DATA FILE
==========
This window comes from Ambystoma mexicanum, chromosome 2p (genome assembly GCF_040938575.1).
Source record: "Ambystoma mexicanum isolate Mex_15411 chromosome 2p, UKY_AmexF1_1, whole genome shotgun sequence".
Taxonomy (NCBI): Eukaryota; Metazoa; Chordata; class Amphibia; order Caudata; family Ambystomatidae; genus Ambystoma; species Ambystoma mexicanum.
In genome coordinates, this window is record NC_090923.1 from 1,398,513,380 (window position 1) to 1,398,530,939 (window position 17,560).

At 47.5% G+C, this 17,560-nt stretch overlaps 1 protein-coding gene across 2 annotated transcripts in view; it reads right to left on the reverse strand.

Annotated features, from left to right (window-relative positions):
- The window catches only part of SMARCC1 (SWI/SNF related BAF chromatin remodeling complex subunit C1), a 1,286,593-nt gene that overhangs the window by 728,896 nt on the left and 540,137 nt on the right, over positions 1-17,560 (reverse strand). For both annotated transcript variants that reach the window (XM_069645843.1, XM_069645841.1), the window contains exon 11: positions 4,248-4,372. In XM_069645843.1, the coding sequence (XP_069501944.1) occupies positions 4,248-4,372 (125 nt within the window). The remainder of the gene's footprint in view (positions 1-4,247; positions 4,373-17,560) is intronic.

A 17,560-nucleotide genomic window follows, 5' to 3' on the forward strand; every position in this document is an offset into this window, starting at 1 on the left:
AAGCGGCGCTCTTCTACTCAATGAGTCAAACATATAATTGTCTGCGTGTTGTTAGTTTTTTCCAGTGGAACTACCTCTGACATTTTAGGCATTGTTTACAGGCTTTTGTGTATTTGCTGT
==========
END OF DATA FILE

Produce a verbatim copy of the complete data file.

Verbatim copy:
This window comes from Ambystoma mexicanum, chromosome 2p (genome assembly GCF_040938575.1).
Source record: "Ambystoma mexicanum isolate Mex_15411 chromosome 2p, UKY_AmexF1_1, whole genome shotgun sequence".
Taxonomy (NCBI): Eukaryota; Metazoa; Chordata; class Amphibia; order Caudata; family Ambystomatidae; genus Ambystoma; species Ambystoma mexicanum.
In genome coordinates, this window is record NC_090923.1 from 1,398,513,380 (window position 1) to 1,398,530,939 (window position 17,560).

At 47.5% G+C, this 17,560-nt stretch overlaps 1 protein-coding gene across 2 annotated transcripts in view; it reads right to left on the reverse strand.

Annotated features, from left to right (window-relative positions):
- The window catches only part of SMARCC1 (SWI/SNF related BAF chromatin remodeling complex subunit C1), a 1,286,593-nt gene that overhangs the window by 728,896 nt on the left and 540,137 nt on the right, over positions 1-17,560 (reverse strand). For both annotated transcript variants that reach the window (XM_069645843.1, XM_069645841.1), the window contains exon 11: positions 4,248-4,372. In XM_069645843.1, the coding sequence (XP_069501944.1) occupies positions 4,248-4,372 (125 nt within the window). The remainder of the gene's footprint in view (positions 1-4,247; positions 4,373-17,560) is intronic.

A 17,560-nucleotide genomic window follows, 5' to 3' on the forward strand; every position in this document is an offset into this window, starting at 1 on the left:
AAGCGGCGCTCTTCTACTCAATGAGTCAAACATATAATTGTCTGCGTGTTGTTAGTTTTTTCCAGTGGAACTACCTCTGACATTTTAGGCATTGTTTACAGGCTTTTGTGTATTTGCTGT